Has anyone looked at the ICE document to find the lowest embodied energy/carbon materials?

    Nick
    • CommentAuthorjon
    • CommentTimeSep 19th 2009 edited
     
    As we're in Fundamentals :wink:

    Posted By: SteamyTeaHas anyone looked at the ICE document to find the lowest embodied energy/carbon materials?

    Yes, in the Green Building Bible: Volume 2. A more extensive study describing the ethical model used for the GBB study was undertaken afterwards resulting in a technical advice note issued in The Institution of Structural Engineers periodical (May 2008 from memory).
    •  
      CommentAuthorjoe90
    • CommentTimeSep 19th 2009
     
    SteamyTea,

    "Not so sure about straw bales, lots of energy used in growing the crops (fertiliser and tractor fuel, change of land use) and in transporting to site."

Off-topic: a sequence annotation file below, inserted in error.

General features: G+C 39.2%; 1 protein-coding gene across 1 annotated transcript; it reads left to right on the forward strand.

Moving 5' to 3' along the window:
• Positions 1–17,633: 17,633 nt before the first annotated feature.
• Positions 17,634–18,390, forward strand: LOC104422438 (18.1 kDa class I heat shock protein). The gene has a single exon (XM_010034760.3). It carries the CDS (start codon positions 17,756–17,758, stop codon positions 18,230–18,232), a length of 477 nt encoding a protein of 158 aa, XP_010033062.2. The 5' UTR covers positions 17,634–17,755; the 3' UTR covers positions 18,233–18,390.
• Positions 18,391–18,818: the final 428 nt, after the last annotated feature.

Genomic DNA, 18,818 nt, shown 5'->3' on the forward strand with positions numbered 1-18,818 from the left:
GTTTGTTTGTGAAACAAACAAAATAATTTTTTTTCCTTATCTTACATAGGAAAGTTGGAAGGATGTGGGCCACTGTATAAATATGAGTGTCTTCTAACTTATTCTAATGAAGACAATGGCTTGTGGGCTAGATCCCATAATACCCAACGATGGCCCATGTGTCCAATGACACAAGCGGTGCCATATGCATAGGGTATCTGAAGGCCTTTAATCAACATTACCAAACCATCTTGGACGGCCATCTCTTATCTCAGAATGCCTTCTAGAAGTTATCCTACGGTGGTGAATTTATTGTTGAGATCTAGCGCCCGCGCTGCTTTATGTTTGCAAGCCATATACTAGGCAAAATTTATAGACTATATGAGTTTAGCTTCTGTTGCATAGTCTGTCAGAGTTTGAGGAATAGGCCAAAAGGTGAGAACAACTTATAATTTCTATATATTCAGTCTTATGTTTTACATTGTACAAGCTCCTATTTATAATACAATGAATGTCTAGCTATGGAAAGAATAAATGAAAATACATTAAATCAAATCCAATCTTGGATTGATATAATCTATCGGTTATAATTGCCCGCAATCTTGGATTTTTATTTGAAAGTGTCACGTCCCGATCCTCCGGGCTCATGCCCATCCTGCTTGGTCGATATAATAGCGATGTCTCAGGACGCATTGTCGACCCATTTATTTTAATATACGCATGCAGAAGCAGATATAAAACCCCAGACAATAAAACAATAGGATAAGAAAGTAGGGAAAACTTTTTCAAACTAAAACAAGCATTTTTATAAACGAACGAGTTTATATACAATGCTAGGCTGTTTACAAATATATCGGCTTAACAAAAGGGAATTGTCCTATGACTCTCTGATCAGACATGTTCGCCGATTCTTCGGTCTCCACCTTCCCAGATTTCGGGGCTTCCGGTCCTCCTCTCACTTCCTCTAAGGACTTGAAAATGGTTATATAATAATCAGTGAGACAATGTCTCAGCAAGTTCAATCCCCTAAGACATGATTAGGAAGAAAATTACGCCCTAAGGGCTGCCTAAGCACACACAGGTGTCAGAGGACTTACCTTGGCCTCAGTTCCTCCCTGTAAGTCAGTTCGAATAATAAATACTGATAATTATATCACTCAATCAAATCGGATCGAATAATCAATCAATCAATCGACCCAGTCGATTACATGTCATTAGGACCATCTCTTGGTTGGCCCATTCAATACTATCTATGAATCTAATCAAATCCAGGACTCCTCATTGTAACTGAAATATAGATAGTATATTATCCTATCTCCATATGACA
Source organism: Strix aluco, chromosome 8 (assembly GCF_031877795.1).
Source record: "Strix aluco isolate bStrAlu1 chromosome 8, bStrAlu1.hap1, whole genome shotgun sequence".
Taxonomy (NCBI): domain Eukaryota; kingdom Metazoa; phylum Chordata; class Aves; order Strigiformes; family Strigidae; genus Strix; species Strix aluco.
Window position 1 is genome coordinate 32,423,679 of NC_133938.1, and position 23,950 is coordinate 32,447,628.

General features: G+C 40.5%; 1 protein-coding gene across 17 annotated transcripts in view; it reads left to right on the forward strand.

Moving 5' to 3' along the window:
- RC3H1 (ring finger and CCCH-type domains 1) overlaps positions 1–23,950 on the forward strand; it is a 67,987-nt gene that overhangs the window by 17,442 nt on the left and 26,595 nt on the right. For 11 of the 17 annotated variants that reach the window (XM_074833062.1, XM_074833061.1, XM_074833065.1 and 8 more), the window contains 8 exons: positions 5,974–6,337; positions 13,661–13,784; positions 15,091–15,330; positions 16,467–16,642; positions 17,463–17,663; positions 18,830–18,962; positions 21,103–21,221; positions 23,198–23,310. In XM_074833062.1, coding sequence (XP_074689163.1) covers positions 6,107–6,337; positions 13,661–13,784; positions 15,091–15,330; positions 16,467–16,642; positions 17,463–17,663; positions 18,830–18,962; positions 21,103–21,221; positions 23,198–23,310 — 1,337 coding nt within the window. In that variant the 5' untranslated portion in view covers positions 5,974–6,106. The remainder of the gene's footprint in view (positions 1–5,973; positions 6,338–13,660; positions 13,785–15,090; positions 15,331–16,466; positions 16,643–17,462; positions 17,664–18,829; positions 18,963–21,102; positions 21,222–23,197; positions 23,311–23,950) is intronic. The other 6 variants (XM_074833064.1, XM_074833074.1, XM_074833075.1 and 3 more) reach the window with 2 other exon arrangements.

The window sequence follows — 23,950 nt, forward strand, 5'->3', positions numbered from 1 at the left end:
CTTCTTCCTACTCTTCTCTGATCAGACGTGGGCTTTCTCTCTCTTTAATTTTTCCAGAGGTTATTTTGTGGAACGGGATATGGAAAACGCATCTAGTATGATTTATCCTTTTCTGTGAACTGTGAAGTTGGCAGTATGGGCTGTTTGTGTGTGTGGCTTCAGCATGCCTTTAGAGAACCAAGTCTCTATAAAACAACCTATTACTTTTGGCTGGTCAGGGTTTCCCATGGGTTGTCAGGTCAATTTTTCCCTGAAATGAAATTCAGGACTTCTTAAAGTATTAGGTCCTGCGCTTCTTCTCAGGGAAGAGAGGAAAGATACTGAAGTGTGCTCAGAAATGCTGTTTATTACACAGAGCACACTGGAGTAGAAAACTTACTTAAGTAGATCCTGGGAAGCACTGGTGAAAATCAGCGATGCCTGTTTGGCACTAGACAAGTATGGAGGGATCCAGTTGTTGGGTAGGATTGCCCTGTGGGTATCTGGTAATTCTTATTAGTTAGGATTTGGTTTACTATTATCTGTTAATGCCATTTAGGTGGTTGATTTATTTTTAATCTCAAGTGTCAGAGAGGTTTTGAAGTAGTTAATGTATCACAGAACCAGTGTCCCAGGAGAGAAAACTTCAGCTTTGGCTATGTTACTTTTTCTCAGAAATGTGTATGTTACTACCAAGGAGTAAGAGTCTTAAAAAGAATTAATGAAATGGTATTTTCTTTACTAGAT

Straw is a waste material, the crop will be grown anyway, better to use the straw than burn it like thousands of tonnes are every year. (recycling) Yes it is transported to site but every book or web site on this subject suggests that the straw is sourced locally.

    I fully intend to use straw for my new build, what could be better or greener than recycling a waste product to give a very well insulated, vapour permiable home. I suggest that this is greener than using lots of man made products to build warm homes. (and I intend to have a wood burning stove to recycle all the waste wood i can).
    • CommentAuthorjon